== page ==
Wanting a successful career is kind of myopic. Any career will have its highs and lows, times when you feel on top of the world and times when you feel like giving up.
Successful seems to imply there are no downs to the ups. Successful seems to imply that you actually figure shit out and it stays figured out.
Anyone who says they’ve figured it out is lying or has completely given up. Neither seems “successful”.
I care more about longevity than success. Longevity implies that at least some things are working, at least some of the time, with enough momentum for the good bits to outlast the bad bits. Longevity means not that what I’ve figured out will stay figured out but that I won’t ever stop trying to figure shit out.
“The purpose of life is to be defeated by greater and greater things.”
Rainer Maria Rilke
The reason I choose the career I have isn’t because it’s easy or simple. It’d be easier to work for someone else. It’d be simpler to do only one thing instead of many.
I do what I do because I crave the fight of challenging the unknown. Sometimes it kicks my ass. Sometimes I land a couple of good blows. Yet neither of us ever steps out of the ring.
A long-lasting career, at its absolute essence, comes down to three things:
1. What you can do
Obviously, how you apply the skills you’ve got (innate or learned) to the problems you solve for others is important. But it’s not enough to have skills. It’s how you use them and how you communicate the value of them to the people you want to get paid by. It’s not enough to be good at something you do for a living, you’ve got to make sure the people you want to get hired by understand both what you do and why they need it.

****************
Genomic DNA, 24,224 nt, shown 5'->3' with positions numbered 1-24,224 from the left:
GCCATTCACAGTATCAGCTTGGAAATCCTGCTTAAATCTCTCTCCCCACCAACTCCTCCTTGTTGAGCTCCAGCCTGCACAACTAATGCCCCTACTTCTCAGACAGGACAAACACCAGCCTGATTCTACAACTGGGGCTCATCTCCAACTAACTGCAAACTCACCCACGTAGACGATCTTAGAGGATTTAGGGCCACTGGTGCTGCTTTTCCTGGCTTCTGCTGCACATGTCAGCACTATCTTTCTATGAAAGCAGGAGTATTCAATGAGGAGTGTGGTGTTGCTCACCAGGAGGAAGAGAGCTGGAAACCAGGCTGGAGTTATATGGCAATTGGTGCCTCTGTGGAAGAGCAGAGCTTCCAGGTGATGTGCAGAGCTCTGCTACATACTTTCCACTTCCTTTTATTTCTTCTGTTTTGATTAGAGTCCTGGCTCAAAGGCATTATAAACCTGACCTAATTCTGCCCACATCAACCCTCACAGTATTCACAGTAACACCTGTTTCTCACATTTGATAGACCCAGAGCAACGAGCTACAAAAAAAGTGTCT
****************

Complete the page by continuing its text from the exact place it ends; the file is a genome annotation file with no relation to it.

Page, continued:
Never stop refining the skills you have and learning new ones. Ever.
2. Who you know
Business at any level is all about relationships. The more people you know and that know you, the wider your reach will be. Word of mouth and referrals account for much of the new business that happens in the world we live in. Even if you’re introverted like me, it’s important to get to know other people.
3. What sets you apart
(This is my favourite bit. It’s the hardest too.)
Regardless of your skillset or who you know, 99% of what you do is the same as your competition. Web designers are all skilled at web design. Writers all know how to write. The remaining 1% is unique to you. That’s what sets you apart.
The last 1% is how you stand out, differentiate, build an audience, establish a massive client roster, and become known. This is the most difficult to figure out and most scary to work on. Because it’s you — the real, honest, vulnerable you.
The more you work at your long career, the more you’ll realize that is why your career exists — people hire you because you’re you, and not just because of what you know how to do.
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